Tuesday, 5 November 2013

New device to detect food pathogens

A system that concentrates foodborne salmonella and other pathogens faster than conventional methods has been developed. The device uses hollow thread-like fibers that filter out the cells, leading to faster detection.
The device is called a continuous cell concentration device. The device, if modeled commercially, will allow food or water samples to be analyzed in order to screen for pathogens. Foodborne pathogens can seriously affect anyone, but for pregnant women and their babies, certain pathogens can be particularly harmful, even fatal. An example are the bacteria Salmonella.
The device is said to be fast enough to produce a result within a single work shift at food processing plants. At present, many samples do not produce results for several days, meaning that many food processes continue ‘at risk’.
The first step in detecting foodborne pathogens is concentrating the number of cells in test samples. The new system enables researchers to carry out the concentration step within one hour.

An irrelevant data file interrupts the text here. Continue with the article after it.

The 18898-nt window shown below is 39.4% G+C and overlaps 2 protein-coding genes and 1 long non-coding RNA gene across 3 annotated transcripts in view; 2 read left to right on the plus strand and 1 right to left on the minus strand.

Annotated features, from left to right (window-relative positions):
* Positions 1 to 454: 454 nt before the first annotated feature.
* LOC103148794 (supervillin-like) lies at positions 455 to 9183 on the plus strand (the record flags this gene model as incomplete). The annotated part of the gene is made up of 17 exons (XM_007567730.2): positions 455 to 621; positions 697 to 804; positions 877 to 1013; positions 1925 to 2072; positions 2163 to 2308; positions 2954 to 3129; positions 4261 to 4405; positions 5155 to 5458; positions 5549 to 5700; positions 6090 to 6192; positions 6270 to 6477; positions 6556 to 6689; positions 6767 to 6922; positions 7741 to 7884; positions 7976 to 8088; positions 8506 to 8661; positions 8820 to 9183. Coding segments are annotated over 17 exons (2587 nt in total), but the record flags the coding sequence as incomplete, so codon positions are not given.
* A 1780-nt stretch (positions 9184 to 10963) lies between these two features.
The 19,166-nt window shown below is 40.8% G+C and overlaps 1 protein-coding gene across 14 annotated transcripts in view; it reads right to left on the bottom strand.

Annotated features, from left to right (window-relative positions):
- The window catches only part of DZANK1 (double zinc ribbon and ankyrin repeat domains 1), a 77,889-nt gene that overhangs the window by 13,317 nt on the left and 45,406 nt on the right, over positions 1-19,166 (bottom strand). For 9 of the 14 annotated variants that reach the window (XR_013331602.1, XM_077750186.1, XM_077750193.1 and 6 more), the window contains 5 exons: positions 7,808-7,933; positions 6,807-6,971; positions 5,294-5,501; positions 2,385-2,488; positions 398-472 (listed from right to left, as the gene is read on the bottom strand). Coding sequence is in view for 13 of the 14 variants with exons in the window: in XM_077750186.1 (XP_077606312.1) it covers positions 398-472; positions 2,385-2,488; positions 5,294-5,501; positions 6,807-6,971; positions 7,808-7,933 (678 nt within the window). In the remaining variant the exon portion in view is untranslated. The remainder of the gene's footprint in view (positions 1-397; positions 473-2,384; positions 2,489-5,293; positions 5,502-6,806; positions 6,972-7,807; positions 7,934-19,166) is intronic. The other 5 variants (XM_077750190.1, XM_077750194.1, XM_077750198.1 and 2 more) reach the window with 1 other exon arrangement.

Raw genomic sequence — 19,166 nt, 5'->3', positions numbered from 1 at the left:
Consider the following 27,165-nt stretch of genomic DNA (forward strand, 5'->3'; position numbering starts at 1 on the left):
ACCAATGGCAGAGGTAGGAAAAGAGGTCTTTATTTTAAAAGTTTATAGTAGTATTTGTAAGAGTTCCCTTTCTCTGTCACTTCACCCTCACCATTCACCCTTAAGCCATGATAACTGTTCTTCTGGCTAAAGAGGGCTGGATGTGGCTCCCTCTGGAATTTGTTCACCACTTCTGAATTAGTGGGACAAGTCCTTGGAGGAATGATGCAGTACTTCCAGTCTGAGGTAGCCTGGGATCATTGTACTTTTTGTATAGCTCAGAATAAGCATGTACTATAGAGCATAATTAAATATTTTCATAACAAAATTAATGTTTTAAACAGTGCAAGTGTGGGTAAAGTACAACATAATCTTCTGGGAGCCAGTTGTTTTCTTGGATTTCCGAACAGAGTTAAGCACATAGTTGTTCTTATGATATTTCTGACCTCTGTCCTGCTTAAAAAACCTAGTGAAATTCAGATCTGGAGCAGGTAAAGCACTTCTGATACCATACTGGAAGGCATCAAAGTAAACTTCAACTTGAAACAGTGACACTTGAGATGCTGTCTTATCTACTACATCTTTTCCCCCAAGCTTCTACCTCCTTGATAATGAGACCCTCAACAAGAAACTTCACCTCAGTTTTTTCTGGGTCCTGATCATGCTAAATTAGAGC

In test runs, the machine was used to concentrate cells in a sample of chicken meat. The sample is first broken down into the consistency of a milkshake and chemically pre-treated to prevent the filtering membranes from clogging. The fluid is then passed through 12 hollow-fiber filters about 300 microns in diameter that are contained in a tube about the size of a cocktail straw. The filtering process continues until pathogens if present are concentrated enough to be detected.
The device was invented by scientists at Purdue University, led by Professor Michael Ladisch. The findings have been published in the journal Applied and Environmental Microbiology. The paper it titled “Rapid Sample Processing for Foodborne Pathogen Detection via Crossflow Microfiltration.”

Posted by Tim Sandle